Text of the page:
Lucite Tombstone & Deal Toy Glossary
Clear film placed inside Lucite onto which text and artwork is screened. Material is similar in texture and consistency to mylar film or Saran
An extremely durable, malleable, high-grade plastic. Yes, acrylic is plastic, but as one authority explains, “…just as there are different grades of metals or woods, there are different grades of plastic. Particle board is technically wood, but then so is cherry or walnut, and aluminum is a metal, but so is platinum or gold.” (See our gallery of acrylic awards and recognition pieces).
Lucite production involves a curing process accomplished with a pressurized oven similar to a kiln called an autoclave. Early in production, an acrylic resin powder is mixed with a monomer—resulting in a thick substance similar in appearance and consistency to toothpaste. That mixture is then poured into a mold and objects that are to appear inside the deal toy are layered on top of it; another layer of the mixture is then poured over the objects, which are now sent to the autoclave. The baking process, which is intended to draw out air bubbles from the piece, involves temperatures of approximately 350 degrees F and several hours (though certain designs call for this baking phase to be performed more than once). The intensity of autoclave’s heat and pressure explains why certain objects cannot be placed inside a deal toy.
Also commonly known by such terms as tombstones, deal cubes, Lucites, these are typically made of acrylic and are intended to commemorate financial transactions done by investment banks and other financial institutions.
Process printing method using a high-resolution ink jet printer on opaque film—similar in appearance to glossy, white paper.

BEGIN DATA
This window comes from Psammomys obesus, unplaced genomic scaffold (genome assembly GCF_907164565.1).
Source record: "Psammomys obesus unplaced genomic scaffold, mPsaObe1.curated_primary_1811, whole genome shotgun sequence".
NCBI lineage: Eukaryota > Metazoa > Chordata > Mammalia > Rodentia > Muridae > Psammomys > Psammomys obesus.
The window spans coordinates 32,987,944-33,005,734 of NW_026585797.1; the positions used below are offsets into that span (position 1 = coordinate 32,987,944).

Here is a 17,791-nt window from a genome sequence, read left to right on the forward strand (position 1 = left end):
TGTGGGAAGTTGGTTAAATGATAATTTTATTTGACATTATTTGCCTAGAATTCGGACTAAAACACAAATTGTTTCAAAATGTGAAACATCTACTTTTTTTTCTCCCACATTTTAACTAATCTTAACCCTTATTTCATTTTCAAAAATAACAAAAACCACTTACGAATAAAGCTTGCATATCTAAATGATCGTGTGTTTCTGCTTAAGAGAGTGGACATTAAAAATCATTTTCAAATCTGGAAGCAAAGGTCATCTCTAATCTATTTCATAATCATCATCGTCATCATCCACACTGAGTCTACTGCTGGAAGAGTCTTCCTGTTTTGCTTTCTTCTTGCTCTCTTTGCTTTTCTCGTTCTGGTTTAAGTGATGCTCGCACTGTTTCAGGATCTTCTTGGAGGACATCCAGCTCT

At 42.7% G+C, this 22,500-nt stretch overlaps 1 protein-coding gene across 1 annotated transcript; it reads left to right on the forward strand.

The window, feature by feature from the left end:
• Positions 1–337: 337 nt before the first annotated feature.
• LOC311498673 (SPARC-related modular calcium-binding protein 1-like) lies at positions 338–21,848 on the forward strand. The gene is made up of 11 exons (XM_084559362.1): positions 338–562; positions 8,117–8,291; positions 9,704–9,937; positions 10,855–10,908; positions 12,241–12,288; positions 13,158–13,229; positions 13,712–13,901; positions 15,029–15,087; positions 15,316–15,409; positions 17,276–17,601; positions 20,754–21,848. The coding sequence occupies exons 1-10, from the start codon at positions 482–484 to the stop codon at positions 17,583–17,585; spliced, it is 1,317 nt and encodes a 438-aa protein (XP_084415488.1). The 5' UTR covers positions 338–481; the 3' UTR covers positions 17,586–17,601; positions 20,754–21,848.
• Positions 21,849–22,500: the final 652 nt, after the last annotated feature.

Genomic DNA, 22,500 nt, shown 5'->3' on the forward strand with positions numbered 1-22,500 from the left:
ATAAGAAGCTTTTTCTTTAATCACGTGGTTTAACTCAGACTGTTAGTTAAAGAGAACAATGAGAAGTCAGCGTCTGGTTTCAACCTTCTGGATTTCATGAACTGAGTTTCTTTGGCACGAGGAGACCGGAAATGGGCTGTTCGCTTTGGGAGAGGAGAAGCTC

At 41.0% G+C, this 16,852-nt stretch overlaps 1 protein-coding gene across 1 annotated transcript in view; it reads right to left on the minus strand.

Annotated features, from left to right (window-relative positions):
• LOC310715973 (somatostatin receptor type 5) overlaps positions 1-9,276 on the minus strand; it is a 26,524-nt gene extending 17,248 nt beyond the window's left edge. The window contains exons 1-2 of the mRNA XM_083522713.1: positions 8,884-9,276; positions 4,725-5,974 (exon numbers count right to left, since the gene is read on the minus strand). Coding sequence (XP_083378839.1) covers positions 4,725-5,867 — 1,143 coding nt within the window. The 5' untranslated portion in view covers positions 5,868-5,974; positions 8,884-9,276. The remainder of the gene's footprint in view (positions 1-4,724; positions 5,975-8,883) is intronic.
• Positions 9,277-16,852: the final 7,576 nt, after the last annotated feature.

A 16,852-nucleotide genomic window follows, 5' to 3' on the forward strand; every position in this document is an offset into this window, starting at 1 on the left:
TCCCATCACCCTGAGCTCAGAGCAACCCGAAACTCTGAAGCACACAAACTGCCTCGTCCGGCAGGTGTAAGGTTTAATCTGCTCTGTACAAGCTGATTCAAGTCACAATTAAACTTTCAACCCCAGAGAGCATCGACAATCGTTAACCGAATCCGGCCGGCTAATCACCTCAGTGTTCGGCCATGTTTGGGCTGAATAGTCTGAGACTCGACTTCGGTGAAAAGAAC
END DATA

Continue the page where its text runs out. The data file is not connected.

Encapsulated PostScript files are a common means of exchanging vector files, such as logos. EPS files are self-contained, and scalable—-meaning that the logo will be capable of being enlarged without loss of resolution, and that the PMS Colors of the logo can be taken directly from the file as well.
An acetate in which the film has a slightly glazed effect. Technique basically enables a design element—usually a photograph—to be placed behind text—usually the deal terms—without either the text or the photograph losing their visibility or legibility. The film is opaque enough so that text screened onto it is still readable against the background image, but still transparent enough that the background element itself (say, again, a photograph) is still clearly visible.
A fine, silver screened onto the back of a flat Lucite surface. The effect provides a semi-opaque background, which makes text or artwork printed on acetate considerably more legible.
Imprinting process in which artwork is etched on an acrylic surface using a laser beam
Like Perspex, Lucite is a trademarked brand of acrylic—just as, for instance, Scotch is a brand of adhesive tape.
Metal miniatures with a gold or silver color finish, (and capable of withstanding the high temperatures of the autoclave process) that are commonly used as design elements inside deal toys. By contrast, most materials, such as plastic or rubber will either burn, severely discolor, or melt. (See also Don’t Even Think of Putting That in Lucite.)
Process in which a photo image covers the entire back of a Lucite piece.
The Pantone Matching System expresses 1114 color variations by number, thereby enabling standardized color reproduction. Insuring that their logo colors are reproduced both accurately and consistently is understandably a priority for corporations—as with most banks as well. For instance, “IBM blue”, not to be confused with Pepsi blue or HP blue or Ford blue, is expressed as Pantone 2718. Pantone colors can be extracted from vector files—-hence the importance of starting off with the right formats.
n contrast to lasering, sandblasting uses a blast of air or steam laden with sand. Can be applied to all or part of a surface.
Process in which artwork is printed onto a surface via squeegeeing ink through individual screens stretched over a surface.
Screenprinting onto the surface of a Lucite, rather than embedding the printed material. Commonly used to maximize space available for text, or to increase size or legibility of text or logo.
Contains a vector image composed of lines and shapes (as opposed to raster or bitmapped images, which are comprised of pixels). With respect to deal toys, vector files are the preferred format for artists and designers because they are fully scalable, and therefore logos contained in these files can be enlarged and manipulated without loss of resolution.